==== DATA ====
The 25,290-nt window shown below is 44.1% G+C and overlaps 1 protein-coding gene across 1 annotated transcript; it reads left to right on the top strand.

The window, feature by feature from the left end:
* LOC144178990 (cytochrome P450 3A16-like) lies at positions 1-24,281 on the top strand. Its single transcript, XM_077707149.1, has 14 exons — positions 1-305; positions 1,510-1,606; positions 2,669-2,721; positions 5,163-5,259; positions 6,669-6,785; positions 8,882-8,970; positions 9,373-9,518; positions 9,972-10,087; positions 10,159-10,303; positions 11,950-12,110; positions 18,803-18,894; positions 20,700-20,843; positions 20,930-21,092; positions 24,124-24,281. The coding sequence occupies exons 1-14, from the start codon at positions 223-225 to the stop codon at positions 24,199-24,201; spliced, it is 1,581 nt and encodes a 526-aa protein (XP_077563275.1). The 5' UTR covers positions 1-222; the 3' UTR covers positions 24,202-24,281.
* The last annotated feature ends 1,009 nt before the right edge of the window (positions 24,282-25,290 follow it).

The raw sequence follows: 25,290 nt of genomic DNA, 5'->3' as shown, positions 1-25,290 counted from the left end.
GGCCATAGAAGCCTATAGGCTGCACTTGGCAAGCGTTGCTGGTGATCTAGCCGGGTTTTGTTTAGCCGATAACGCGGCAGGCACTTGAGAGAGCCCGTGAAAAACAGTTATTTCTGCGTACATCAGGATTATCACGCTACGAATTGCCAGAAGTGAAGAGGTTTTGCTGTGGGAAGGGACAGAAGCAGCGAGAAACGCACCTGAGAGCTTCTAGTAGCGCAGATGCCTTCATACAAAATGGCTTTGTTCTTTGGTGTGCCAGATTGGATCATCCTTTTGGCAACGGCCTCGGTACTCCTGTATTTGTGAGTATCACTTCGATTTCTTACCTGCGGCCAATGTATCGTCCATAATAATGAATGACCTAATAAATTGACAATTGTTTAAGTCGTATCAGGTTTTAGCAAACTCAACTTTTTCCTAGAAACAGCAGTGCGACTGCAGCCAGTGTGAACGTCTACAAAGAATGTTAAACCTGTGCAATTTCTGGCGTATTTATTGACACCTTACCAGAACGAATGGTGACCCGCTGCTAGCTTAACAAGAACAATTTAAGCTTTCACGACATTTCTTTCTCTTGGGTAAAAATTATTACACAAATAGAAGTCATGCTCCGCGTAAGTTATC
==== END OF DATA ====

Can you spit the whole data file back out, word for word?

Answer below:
The 25,290-nt window shown below is 44.1% G+C and overlaps 1 protein-coding gene across 1 annotated transcript; it reads left to right on the top strand.

The window, feature by feature from the left end:
* LOC144178990 (cytochrome P450 3A16-like) lies at positions 1-24,281 on the top strand. Its single transcript, XM_077707149.1, has 14 exons — positions 1-305; positions 1,510-1,606; positions 2,669-2,721; positions 5,163-5,259; positions 6,669-6,785; positions 8,882-8,970; positions 9,373-9,518; positions 9,972-10,087; positions 10,159-10,303; positions 11,950-12,110; positions 18,803-18,894; positions 20,700-20,843; positions 20,930-21,092; positions 24,124-24,281. The coding sequence occupies exons 1-14, from the start codon at positions 223-225 to the stop codon at positions 24,199-24,201; spliced, it is 1,581 nt and encodes a 526-aa protein (XP_077563275.1). The 5' UTR covers positions 1-222; the 3' UTR covers positions 24,202-24,281.
* The last annotated feature ends 1,009 nt before the right edge of the window (positions 24,282-25,290 follow it).

The raw sequence follows: 25,290 nt of genomic DNA, 5'->3' as shown, positions 1-25,290 counted from the left end.
GGCCATAGAAGCCTATAGGCTGCACTTGGCAAGCGTTGCTGGTGATCTAGCCGGGTTTTGTTTAGCCGATAACGCGGCAGGCACTTGAGAGAGCCCGTGAAAAACAGTTATTTCTGCGTACATCAGGATTATCACGCTACGAATTGCCAGAAGTGAAGAGGTTTTGCTGTGGGAAGGGACAGAAGCAGCGAGAAACGCACCTGAGAGCTTCTAGTAGCGCAGATGCCTTCATACAAAATGGCTTTGTTCTTTGGTGTGCCAGATTGGATCATCCTTTTGGCAACGGCCTCGGTACTCCTGTATTTGTGAGTATCACTTCGATTTCTTACCTGCGGCCAATGTATCGTCCATAATAATGAATGACCTAATAAATTGACAATTGTTTAAGTCGTATCAGGTTTTAGCAAACTCAACTTTTTCCTAGAAACAGCAGTGCGACTGCAGCCAGTGTGAACGTCTACAAAGAATGTTAAACCTGTGCAATTTCTGGCGTATTTATTGACACCTTACCAGAACGAATGGTGACCCGCTGCTAGCTTAACAAGAACAATTTAAGCTTTCACGACATTTCTTTCTCTTGGGTAAAAATTATTACACAAATAGAAGTCATGCTCCGCGTAAGTTATC